How many times can you alienate a customer in one interaction?

Ok, I’m putting this right up front so you know what’s coming.  This is a rant. One with merit, in my totally bias opinion.  But, if you keep reading to the end, you judge and let me know if you think I’m out of line.  And if you stick with me, I’ll conclude with some constructive stuff.  A cool idea to avoid this whole mess in the future.

For those of you that are regular readers of my stories, you’ll know I try to be positive; report on positive experiences and give props to companies that do customer service right.  If you want a site full of customer complaints, head to The Consumerist.  With all due respect to them as they provide a valuable service, I just try to focus on the positive and offer actionable recommendations for customer service improvement.  So, enough with the justification. Here’s the headline:

USAirways baggage claim at Philadelphia International Airport is a disgrace.

Why?

After an eight day trip from Philadelphia to Tucson to Vegas, I arrived back home at around 11pm on flight 1750 and here’s what greeted my already cranky, tired worn out self

The plane parked at terminal A and my car was parked in terminal C.  So, the baggage handlers had no control over that.  But, is it too much to ask to return to the same terminal from which I departed?  Again, probably out of USAir’s control but it just set the tone for the rest of the story (I sound like a pissed off Paul Harvey – RIP).  Did I mention it was pouring rain and terminals A and C don’t connect indoors in Philadelphia? 

I get to baggage claim in terminal A and nowhere is my flight listed on any of the carrousel monitors.  so I assume its the one with all the people standing around it looking as clueless as me.

I wait

I wait some more

I wait until all the bags are gone, the carrousel has stopped and there is just me and one baggage rep left in the area

I ask him where my bag is.  “If you want it, go to terminal C or too bad”. (alienation #1)

So I’m irritated but I rationalize that its ok because that’s where my car is parked anyway.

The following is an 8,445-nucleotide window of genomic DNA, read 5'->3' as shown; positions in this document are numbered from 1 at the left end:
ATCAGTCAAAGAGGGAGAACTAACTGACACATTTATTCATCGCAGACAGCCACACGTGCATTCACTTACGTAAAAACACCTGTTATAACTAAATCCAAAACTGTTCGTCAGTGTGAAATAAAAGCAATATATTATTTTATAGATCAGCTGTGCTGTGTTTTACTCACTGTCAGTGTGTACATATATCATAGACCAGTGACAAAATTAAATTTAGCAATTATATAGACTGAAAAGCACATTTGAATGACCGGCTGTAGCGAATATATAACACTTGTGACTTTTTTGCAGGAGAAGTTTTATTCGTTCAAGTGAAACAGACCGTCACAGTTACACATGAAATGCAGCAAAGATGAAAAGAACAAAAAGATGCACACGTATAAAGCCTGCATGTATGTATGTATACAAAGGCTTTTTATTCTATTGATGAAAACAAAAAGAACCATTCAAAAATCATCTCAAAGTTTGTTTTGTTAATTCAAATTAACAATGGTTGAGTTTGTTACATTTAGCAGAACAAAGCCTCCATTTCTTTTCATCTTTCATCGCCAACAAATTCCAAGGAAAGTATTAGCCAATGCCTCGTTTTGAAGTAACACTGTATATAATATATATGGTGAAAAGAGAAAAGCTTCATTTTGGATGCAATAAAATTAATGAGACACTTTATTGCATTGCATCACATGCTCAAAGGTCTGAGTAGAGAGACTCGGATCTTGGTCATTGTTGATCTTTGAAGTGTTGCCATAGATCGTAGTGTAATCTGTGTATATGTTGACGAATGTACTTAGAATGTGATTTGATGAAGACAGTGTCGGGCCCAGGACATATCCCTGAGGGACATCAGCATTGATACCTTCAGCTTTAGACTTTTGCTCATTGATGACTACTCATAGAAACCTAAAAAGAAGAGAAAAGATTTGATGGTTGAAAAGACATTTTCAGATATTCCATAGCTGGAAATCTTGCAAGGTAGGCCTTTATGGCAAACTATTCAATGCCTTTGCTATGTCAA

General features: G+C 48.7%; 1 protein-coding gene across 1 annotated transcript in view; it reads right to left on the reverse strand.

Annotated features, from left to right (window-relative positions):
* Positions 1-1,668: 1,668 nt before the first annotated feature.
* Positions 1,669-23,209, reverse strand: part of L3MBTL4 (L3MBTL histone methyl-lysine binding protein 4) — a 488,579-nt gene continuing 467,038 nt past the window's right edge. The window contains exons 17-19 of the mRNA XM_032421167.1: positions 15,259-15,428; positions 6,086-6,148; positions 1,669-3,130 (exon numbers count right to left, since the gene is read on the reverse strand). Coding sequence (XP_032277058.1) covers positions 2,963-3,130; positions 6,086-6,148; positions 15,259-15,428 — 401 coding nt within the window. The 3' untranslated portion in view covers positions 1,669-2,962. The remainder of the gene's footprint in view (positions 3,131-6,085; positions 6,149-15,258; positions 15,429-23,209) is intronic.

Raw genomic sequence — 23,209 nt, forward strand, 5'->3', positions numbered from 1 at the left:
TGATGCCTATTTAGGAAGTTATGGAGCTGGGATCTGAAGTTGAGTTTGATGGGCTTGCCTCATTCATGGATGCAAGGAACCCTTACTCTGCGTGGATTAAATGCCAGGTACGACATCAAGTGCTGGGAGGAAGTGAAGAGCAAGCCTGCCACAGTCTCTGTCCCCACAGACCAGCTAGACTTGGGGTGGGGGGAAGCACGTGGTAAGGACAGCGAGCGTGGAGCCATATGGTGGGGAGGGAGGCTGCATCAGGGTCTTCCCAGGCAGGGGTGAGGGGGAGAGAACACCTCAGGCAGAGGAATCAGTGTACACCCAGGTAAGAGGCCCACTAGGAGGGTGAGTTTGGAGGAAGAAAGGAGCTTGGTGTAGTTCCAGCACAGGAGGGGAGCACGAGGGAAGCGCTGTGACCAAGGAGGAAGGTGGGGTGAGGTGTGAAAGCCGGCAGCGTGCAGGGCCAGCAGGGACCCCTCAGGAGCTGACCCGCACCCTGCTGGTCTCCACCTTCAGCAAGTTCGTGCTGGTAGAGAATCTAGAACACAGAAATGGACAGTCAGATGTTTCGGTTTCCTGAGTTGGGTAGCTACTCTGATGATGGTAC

I walk outside, in the rain, to terminal C

Inside the baggage claim office were three claims reps.  I hand my claim ticket over, granted, with a bit of an attitude,   And I ask for them to do what it takes to get me my bag.  I’m going home.

As one representative looks up my info, her colleague tells her “you can’t file a claim yet.  you have to wait ten minutes”

“Wait ten minutes!?! Are you kidding me?” I snapped back

“Its policy” (alienation #2)

First rep looks up and says “You better lose the attitude”  (alienation #3)

First rep tosses the ticket back in my direction and says “Its right out there!” – (alienation #4)

“Out where?” I asked

“Right out there on carrousel 1”

    Oh right. I should have known that my bag would have come up on a different carrousel than the rest of the entire flight…in a different terminal.  My mistake. I waited another 10 minutes.  My bag came out.  I went home. 

    So what’s the answer?  Apparently for me, its 4 times.

    The cool stuff:  technology can make this whole, all-to-common problem go away; along with the fine folks with whom I had to deal.  Build me “Bag Tracker”.  Every bag gets scanned several times enroute.  Give me the ability to track my bag at a kiosk, from the web and give me an iPhone app.  As soon as I get off the plane, I should be able to know if my bag made it on the plane and if its made it back off the plane and at what baggage carrousel I can find it.  If my bag is lost or misdirected, let me tell the airline what course of action I want through the application. 

    USAirways, please take the idea.  Run with it.  Show me this stuff matters.  The last technology innovation airlines offered customers was on line check in.  How long ago was that?  There is so much more to be done to improve the experience.

    Comments